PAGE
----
“Gayface AI” & the challenges of tracking downstream consequences of AI

Many of the tools, concepts and infrastructures that we have built for understanding the ethics of science and engineering do not readily apply to data technologies, such as machine learning and AI. A common misperception among data scientists is that if an IRB has signed off on a research study then it is “ethical” to conduct the study. However, IRB’s are bound by specific laws that circumscribe the issues they are allowed to examine, meaning that many of the legitimate concerns about data science and technologies go untracked and unregulated.

I recently published an article on the PERVADE Medium channel about how this issue played out in a controversial study that claimed computer vision technologies powered by neural networks could predict from facial profiles whether a person is homosexual or heterosexual.

Medium: ““The study has been approved by the IRB”: Gayface AI, research hype and the pervasive data ethics gap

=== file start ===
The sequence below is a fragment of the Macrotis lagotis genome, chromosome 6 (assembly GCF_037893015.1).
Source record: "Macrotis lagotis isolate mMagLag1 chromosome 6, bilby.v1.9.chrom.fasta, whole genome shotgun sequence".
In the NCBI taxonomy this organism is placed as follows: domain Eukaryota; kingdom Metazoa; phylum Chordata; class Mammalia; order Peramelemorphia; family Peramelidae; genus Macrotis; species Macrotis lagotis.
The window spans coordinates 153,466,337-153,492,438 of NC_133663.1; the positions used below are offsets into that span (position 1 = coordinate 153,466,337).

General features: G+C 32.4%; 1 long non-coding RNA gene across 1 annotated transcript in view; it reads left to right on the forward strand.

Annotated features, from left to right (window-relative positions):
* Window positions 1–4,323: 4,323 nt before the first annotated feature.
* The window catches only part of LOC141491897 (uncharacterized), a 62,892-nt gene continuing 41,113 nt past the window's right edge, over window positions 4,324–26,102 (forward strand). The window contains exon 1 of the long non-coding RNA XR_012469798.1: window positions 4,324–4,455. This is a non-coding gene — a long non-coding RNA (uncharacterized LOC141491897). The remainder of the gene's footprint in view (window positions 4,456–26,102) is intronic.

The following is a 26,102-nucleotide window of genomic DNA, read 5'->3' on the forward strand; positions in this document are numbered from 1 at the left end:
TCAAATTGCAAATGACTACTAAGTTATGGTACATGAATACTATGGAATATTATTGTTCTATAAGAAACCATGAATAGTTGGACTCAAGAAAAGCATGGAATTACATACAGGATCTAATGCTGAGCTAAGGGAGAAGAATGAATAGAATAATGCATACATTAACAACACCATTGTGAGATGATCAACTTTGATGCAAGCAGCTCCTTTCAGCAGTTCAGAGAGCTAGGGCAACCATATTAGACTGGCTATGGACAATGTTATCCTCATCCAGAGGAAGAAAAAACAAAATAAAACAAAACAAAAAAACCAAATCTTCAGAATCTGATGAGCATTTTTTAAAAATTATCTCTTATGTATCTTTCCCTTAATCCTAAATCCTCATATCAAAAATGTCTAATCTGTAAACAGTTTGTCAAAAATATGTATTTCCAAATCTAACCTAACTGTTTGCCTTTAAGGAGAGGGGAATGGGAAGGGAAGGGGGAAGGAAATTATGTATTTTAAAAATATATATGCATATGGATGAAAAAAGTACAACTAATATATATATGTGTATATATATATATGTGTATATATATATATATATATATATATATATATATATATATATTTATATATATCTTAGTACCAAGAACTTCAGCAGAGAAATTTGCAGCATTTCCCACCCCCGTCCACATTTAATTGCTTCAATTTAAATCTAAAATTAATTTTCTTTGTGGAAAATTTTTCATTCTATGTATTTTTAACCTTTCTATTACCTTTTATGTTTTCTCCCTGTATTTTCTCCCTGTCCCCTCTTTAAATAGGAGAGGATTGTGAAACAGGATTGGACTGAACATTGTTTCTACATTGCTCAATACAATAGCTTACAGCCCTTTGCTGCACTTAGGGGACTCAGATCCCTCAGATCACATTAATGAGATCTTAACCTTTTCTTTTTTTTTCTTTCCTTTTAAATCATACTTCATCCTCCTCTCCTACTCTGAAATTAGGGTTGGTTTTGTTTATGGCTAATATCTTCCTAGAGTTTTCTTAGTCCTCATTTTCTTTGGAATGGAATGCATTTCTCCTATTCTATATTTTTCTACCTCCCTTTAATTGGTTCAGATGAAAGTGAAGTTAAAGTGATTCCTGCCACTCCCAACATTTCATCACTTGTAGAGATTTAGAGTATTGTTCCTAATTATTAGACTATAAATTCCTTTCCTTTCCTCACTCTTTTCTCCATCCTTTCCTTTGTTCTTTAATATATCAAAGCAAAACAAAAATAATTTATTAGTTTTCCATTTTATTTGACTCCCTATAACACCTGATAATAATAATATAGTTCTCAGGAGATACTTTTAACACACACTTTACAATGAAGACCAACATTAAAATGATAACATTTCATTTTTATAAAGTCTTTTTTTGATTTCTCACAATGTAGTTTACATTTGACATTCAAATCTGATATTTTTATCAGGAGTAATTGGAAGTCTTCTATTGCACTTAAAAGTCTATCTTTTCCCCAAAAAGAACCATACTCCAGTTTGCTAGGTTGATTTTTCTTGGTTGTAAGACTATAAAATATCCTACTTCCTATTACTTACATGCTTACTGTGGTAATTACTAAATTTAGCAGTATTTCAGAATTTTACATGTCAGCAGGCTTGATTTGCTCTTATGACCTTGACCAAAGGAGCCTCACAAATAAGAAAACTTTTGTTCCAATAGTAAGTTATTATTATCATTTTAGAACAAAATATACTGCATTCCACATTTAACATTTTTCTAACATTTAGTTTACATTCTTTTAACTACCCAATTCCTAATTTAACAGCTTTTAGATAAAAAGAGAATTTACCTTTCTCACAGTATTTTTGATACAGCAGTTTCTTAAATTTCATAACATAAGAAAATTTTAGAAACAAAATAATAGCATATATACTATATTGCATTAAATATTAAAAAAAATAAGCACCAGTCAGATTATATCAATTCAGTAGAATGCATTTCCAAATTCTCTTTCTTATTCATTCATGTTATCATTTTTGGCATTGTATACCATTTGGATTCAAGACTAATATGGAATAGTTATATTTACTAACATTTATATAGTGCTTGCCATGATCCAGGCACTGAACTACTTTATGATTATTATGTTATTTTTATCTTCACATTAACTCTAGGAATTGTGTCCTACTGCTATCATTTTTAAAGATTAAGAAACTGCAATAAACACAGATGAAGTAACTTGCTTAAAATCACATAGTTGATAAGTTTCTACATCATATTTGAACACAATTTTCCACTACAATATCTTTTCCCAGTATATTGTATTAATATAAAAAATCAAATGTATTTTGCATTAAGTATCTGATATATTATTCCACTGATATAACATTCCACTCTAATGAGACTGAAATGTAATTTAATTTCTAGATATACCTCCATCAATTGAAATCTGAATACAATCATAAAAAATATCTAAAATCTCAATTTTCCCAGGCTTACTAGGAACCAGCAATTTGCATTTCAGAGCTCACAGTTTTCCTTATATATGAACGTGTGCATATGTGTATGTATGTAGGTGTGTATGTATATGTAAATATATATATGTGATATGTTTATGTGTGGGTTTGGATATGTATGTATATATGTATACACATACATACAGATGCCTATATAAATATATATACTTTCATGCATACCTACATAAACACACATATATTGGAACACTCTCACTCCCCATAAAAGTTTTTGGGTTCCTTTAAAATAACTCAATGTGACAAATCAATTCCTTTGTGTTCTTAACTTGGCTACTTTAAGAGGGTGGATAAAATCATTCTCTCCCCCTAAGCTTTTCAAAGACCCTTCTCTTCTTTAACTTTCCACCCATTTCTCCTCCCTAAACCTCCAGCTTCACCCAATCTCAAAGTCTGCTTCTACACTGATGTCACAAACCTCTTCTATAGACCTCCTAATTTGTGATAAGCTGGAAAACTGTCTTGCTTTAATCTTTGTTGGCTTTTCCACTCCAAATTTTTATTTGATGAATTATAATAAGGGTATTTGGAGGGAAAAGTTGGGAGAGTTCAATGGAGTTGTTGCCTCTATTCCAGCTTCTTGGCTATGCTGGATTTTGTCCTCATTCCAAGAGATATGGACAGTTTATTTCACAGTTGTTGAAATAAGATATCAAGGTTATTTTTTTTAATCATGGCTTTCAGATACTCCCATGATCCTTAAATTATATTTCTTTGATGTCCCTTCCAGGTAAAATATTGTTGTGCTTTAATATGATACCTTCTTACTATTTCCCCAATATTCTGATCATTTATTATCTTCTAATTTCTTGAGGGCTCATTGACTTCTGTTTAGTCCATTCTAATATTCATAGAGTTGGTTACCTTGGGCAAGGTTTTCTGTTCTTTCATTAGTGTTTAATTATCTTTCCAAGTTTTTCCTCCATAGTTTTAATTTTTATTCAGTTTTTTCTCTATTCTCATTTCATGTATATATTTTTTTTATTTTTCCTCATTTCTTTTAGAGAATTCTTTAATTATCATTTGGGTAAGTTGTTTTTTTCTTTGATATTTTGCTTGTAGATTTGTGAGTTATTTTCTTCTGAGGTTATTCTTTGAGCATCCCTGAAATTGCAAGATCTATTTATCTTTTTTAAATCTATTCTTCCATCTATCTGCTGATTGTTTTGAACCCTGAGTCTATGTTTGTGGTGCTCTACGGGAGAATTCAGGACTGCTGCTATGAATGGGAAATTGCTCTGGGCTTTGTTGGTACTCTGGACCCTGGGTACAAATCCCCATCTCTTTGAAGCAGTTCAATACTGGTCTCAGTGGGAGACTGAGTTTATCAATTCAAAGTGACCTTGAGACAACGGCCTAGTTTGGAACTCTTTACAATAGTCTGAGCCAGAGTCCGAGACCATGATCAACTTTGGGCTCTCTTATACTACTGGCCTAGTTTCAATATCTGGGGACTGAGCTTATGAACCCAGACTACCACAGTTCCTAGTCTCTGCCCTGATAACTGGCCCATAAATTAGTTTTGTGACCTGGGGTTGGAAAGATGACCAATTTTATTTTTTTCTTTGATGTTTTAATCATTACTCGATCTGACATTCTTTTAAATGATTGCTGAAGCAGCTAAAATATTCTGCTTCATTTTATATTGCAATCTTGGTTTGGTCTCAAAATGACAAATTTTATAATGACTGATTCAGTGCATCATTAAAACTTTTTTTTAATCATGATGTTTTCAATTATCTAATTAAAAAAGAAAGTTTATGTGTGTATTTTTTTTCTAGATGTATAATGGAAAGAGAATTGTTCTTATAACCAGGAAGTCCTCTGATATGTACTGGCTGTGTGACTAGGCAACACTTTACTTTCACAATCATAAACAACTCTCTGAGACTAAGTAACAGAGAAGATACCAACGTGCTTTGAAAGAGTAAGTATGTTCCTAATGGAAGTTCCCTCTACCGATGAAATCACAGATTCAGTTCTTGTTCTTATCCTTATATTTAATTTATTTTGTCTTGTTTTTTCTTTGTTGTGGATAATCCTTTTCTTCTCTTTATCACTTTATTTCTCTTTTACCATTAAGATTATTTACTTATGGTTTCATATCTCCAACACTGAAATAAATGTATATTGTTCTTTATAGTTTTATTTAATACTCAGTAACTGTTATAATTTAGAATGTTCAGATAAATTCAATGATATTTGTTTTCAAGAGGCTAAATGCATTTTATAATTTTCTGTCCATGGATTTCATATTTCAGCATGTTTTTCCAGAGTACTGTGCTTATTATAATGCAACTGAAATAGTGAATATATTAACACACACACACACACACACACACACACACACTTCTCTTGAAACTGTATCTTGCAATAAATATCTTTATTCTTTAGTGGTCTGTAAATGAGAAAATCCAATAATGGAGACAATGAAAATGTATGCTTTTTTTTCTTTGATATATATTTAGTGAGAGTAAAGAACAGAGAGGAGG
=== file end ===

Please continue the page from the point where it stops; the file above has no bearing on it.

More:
• “IRBs are specifically mandated to avoid even considering the types of harms this research poses, which is downstream consequences to groups of people or society overall. Pervasive data of the type they draw upon is distinct from the type historically familiar to IRBs. Machine learning tools are designed to leverage general knowledge about patterns in a population in order to have an effect on individuals at a later point. This is an inverse of the traditional pattern of potential risks and benefits in human subjects research, wherein studying individuals leads to potential effects on populations. Machine learning can be weaponized in ways that traditional psychological or sociological research simply cannot.”
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